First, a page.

NZ First Minister Casey Costello forced to apologise after acting ‘contrary to law’

Associate Health Minister Casey Costello has been severely reprimanded by the Chief Ombudsman and forced to apologise for trying to keep information about tobacco and vaping policy secret.

Chief Ombudsman Judge Peter Boshier took the rare step of forcing Costello to apologise to RNZ and to Otago University Professor of Public Health Janet Hoek for her handling of Official Information Act (OIA) requests.

In his ruling, Boshier said Costello’s actions in withholding the information were “unreasonable and contrary to law”.

Costello came under intense scrutiny earlier this year after RNZ revealed that her public statements on tobacco and vaping policy were contradicted by official documents she had sent to health officials.

In late December RNZ made an OIA request, asking for all documents sent, held or received by Costello relating to tobacco control and vaping policy.

Costello refused to release any documents at all, citing a clause in the OIA protecting confidential advice tendered by ministers and officials.

RNZ asked the Ombudsman to intervene and the results of his investigation show deep concerns about how Costello handled the information.

“Her scoping of the requests was inadequate and incomplete, as it seemed there would have been a large volume of information within the scope of the requests that she had not accounted for,” Boshier found.

Costello also failed to supply the Ombudsman with information he required for his investigation.

“The Associate Minister omitted to provide the Ombudsman with the un-redacted information,” Boshier said.

“The Associate Minister provided no explanation of her decision making on the requests, including what public interest factors she considered when concluding that the need to withhold the information was not outweighed by the public interest in its release.”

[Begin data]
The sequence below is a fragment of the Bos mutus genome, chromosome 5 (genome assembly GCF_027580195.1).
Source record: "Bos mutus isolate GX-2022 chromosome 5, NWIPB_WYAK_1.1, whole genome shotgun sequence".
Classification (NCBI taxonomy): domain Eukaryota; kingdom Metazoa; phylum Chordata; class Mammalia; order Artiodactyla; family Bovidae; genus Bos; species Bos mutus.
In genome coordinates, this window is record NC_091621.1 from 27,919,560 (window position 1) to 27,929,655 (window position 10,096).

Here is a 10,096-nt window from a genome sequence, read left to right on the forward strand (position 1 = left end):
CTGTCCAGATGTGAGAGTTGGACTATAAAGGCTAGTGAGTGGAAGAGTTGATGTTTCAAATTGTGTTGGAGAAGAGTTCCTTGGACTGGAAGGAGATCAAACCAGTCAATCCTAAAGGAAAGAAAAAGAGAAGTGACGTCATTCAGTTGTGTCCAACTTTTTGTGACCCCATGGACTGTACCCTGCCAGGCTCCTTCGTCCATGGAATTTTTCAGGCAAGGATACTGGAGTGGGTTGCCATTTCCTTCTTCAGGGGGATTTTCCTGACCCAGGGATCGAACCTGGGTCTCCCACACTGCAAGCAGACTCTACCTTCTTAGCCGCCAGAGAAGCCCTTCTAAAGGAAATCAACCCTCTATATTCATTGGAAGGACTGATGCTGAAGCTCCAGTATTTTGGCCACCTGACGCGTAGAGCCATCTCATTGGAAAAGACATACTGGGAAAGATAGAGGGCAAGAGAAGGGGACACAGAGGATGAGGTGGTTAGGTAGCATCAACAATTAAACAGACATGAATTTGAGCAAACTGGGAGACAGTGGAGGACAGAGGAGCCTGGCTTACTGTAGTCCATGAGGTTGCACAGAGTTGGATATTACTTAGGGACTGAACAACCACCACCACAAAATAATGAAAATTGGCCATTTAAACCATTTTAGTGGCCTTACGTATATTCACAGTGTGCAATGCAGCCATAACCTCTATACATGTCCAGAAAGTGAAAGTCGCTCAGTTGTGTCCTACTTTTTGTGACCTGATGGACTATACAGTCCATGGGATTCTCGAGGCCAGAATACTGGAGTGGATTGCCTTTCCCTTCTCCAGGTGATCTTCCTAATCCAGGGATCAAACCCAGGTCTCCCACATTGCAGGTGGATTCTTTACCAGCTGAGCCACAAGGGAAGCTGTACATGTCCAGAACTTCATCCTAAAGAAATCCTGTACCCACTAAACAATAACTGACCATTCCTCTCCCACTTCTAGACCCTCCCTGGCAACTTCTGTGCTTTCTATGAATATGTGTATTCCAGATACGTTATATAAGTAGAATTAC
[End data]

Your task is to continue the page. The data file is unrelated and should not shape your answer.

The ruling will inform handling of future OIA requests, as Boshier has insisted it be published as a “case note” under the authority of the Ombudsmen Rules 1989.

The Chief Ombudsman ruled that Costello should make fresh decisions on the OIA requests from RNZ and Hoek “and make written apologies to the requesters for the deficiencies identified”.

RNZ has received a written apology from Costello, who said her actions were “flawed and meant that you did not receive the transparency expected of government around its decision making. I sincerely apologise for this”.

Costello’s apology states that her office was in a “transitional state” at the time of RNZ’s request and “while it does not excuse my decision in this circumstance” her office was now better equipped to manage OIA requests.

Associate Health Minister and NZ First MP Casey Costello in front of screenshots of notes sent from her office.

Repeal and replacement of smokefree plans

Costello came under fire in Parliament earlier in the year with multiple revelations putting pressure on the minister to explain why her comments in the media were at odds with the contents of official documents.

When RNZ asked Costello in January whether she was proposing a three-year freeze on tobacco excise she claimed she had not considered it.

“I’ve had no discussions on that at all. Like, that’s – it’s not even something I specifically sought advice on,” she told RNZ. “I haven’t looked at a freeze on the excise at all.”

But a Health Ministry document, sent to Costello, said the minister was proposing to freeze the excise tax. “The additional information you provided to us proposed also to freeze the excise on smoked tobacco for three years.”

Costello led government moves to scrap laws slashing tobacco retailers from 6000 to 600, removing 95 percent of the nicotine from cigarettes and creating a smokefree generation by banning sales to those born after 2009.

Costello’s office sent a document to the Health Ministry proposing ideas to help develop new laws to replace Labour’s smokefree plans.

The document included the idea of freezing the excise tax and also the claim that nicotine was no more harmful than caffeine.

But Costello still maintains she does not know where the document came from.

In an interview on Newstalk ZB, Costello said the document was an “extraction of a whole lot of historical documents – it was sitting around and [someone] just compiled them all into one big list”. She didn’t know who wrote the document, she said. “I’m not sure who put it on my desk.”

According to the news on Radio New Zealand

Related News

Leave a Reply

Your email address will not be published. Required fields are marked *

Back to top button